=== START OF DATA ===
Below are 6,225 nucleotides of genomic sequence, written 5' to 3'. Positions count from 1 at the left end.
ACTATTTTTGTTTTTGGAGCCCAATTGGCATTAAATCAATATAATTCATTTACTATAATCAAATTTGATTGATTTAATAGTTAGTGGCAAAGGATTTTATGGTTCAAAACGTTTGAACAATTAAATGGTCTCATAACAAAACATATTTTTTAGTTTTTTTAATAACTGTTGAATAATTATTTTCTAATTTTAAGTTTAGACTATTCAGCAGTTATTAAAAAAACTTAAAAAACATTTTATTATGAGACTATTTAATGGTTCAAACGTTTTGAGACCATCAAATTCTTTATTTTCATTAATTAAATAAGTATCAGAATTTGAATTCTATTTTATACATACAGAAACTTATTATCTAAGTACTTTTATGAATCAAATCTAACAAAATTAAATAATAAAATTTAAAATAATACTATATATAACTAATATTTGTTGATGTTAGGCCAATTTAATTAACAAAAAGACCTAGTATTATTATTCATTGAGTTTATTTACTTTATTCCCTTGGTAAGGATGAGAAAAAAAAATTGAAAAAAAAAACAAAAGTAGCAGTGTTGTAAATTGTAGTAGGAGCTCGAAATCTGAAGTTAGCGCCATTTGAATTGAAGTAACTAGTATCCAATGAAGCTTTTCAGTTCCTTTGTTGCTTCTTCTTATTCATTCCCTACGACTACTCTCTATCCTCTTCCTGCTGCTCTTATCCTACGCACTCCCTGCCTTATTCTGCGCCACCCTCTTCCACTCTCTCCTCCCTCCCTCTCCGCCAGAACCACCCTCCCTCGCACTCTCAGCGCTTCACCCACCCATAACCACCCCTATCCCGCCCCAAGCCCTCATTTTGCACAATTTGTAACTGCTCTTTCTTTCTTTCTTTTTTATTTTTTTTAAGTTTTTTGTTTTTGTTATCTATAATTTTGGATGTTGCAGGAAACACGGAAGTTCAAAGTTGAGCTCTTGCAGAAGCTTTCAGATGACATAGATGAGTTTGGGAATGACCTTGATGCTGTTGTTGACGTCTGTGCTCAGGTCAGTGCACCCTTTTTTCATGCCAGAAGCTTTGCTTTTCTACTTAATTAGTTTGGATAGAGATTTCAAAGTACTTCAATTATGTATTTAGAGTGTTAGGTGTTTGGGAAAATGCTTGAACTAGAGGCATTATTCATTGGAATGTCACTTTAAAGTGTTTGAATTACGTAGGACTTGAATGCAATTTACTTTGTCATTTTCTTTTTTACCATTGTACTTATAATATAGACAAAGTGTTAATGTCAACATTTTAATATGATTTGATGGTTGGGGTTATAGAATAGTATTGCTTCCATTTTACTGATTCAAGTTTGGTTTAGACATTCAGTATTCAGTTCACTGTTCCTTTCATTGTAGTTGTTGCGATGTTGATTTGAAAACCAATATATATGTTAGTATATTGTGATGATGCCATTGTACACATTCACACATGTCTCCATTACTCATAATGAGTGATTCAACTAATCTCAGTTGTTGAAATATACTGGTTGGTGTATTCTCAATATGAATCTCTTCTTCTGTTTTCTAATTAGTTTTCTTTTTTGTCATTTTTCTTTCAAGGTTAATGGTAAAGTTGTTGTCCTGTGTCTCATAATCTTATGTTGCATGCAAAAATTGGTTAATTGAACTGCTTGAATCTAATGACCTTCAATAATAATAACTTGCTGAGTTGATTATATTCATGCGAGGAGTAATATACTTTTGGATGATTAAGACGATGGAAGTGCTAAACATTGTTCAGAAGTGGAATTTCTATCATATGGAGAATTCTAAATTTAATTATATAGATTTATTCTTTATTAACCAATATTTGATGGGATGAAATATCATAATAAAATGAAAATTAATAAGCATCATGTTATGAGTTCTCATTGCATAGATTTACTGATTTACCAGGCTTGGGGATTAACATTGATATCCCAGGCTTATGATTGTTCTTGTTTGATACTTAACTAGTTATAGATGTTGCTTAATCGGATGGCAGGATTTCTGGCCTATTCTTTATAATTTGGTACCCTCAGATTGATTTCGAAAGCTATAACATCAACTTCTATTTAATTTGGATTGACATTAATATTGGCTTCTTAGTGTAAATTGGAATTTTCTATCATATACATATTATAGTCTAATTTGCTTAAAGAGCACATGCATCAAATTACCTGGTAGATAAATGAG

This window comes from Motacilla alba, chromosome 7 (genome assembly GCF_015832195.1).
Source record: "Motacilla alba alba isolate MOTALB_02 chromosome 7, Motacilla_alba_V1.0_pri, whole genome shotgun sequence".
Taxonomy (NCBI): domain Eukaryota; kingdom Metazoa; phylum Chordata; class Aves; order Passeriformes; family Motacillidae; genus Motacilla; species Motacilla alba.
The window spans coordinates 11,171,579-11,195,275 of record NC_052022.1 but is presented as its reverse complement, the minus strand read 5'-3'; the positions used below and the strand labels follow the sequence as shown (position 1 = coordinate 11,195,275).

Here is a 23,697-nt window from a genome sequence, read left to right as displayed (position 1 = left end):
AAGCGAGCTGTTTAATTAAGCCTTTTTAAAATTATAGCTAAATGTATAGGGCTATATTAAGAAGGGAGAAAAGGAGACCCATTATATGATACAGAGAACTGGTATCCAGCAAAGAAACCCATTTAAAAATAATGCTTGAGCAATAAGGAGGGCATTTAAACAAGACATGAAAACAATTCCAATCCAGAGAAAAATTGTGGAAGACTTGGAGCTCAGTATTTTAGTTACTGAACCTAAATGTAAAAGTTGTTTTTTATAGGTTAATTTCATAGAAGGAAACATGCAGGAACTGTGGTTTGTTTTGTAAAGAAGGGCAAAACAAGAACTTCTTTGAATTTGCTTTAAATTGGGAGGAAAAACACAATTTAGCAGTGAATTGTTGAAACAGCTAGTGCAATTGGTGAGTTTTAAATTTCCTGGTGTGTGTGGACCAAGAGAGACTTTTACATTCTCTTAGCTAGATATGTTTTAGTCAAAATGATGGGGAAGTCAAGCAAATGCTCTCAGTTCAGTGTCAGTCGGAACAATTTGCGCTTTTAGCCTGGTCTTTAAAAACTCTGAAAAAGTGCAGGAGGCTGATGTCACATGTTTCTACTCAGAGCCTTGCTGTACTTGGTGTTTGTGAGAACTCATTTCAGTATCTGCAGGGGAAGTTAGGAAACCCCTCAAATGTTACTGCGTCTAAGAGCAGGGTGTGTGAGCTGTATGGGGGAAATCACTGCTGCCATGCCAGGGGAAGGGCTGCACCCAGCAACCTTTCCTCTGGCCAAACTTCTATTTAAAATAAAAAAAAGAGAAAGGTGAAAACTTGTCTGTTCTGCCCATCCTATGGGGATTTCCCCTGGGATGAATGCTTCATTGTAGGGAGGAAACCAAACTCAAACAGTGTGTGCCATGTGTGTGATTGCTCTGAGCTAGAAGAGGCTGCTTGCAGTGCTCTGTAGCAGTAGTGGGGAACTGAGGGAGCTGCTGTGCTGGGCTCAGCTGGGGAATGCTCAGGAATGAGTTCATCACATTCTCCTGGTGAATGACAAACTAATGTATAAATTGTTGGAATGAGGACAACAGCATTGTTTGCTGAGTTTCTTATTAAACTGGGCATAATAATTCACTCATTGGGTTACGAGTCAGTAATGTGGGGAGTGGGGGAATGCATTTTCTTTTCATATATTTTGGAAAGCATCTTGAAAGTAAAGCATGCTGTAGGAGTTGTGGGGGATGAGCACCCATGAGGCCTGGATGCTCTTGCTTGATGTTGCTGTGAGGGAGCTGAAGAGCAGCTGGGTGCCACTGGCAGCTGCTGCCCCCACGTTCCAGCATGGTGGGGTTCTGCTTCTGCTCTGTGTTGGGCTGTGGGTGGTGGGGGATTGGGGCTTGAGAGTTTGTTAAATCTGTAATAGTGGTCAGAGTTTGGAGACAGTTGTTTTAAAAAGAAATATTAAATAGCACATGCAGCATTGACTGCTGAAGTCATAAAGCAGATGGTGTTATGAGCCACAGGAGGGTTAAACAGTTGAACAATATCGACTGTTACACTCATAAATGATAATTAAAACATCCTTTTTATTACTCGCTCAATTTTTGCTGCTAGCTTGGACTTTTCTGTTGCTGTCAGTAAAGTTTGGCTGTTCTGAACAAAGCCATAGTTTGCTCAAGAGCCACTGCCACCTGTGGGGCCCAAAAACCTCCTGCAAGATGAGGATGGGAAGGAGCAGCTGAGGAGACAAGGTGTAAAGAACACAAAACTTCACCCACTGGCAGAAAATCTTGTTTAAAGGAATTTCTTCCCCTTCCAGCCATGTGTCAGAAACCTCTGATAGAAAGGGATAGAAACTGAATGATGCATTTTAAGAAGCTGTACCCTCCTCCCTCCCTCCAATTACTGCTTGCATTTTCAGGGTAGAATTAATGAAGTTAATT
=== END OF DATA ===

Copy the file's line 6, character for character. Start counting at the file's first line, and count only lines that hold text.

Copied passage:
The window spans coordinates 11,171,579-11,195,275 of record NC_052022.1 but is presented as its reverse complement, the minus strand read 5'-3'; the positions used below and the strand labels follow the sequence as shown (position 1 = coordinate 11,195,275).